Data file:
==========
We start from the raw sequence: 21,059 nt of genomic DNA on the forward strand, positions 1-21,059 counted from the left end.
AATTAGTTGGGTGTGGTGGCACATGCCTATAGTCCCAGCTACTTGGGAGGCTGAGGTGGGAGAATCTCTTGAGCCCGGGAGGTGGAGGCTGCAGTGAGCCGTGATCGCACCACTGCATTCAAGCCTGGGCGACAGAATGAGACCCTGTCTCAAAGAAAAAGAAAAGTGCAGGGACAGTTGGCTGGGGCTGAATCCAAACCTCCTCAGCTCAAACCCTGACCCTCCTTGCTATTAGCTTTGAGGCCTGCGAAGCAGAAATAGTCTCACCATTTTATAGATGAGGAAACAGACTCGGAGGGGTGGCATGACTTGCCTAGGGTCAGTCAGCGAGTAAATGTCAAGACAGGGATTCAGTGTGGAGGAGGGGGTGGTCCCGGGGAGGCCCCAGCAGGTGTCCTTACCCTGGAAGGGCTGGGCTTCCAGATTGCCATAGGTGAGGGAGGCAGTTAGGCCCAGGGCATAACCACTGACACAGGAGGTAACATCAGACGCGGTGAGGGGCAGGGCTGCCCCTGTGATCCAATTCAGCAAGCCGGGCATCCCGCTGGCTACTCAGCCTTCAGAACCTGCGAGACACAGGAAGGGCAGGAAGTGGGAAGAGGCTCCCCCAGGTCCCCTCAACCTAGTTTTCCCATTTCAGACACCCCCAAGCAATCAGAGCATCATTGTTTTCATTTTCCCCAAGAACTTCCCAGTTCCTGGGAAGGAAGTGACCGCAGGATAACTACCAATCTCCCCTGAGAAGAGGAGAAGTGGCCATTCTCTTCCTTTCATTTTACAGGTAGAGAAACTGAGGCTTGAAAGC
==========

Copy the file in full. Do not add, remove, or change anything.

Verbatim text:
We start from the raw sequence: 21,059 nt of genomic DNA on the forward strand, positions 1-21,059 counted from the left end.
AATTAGTTGGGTGTGGTGGCACATGCCTATAGTCCCAGCTACTTGGGAGGCTGAGGTGGGAGAATCTCTTGAGCCCGGGAGGTGGAGGCTGCAGTGAGCCGTGATCGCACCACTGCATTCAAGCCTGGGCGACAGAATGAGACCCTGTCTCAAAGAAAAAGAAAAGTGCAGGGACAGTTGGCTGGGGCTGAATCCAAACCTCCTCAGCTCAAACCCTGACCCTCCTTGCTATTAGCTTTGAGGCCTGCGAAGCAGAAATAGTCTCACCATTTTATAGATGAGGAAACAGACTCGGAGGGGTGGCATGACTTGCCTAGGGTCAGTCAGCGAGTAAATGTCAAGACAGGGATTCAGTGTGGAGGAGGGGGTGGTCCCGGGGAGGCCCCAGCAGGTGTCCTTACCCTGGAAGGGCTGGGCTTCCAGATTGCCATAGGTGAGGGAGGCAGTTAGGCCCAGGGCATAACCACTGACACAGGAGGTAACATCAGACGCGGTGAGGGGCAGGGCTGCCCCTGTGATCCAATTCAGCAAGCCGGGCATCCCGCTGGCTACTCAGCCTTCAGAACCTGCGAGACACAGGAAGGGCAGGAAGTGGGAAGAGGCTCCCCCAGGTCCCCTCAACCTAGTTTTCCCATTTCAGACACCCCCAAGCAATCAGAGCATCATTGTTTTCATTTTCCCCAAGAACTTCCCAGTTCCTGGGAAGGAAGTGACCGCAGGATAACTACCAATCTCCCCTGAGAAGAGGAGAAGTGGCCATTCTCTTCCTTTCATTTTACAGGTAGAGAAACTGAGGCTTGAAAGC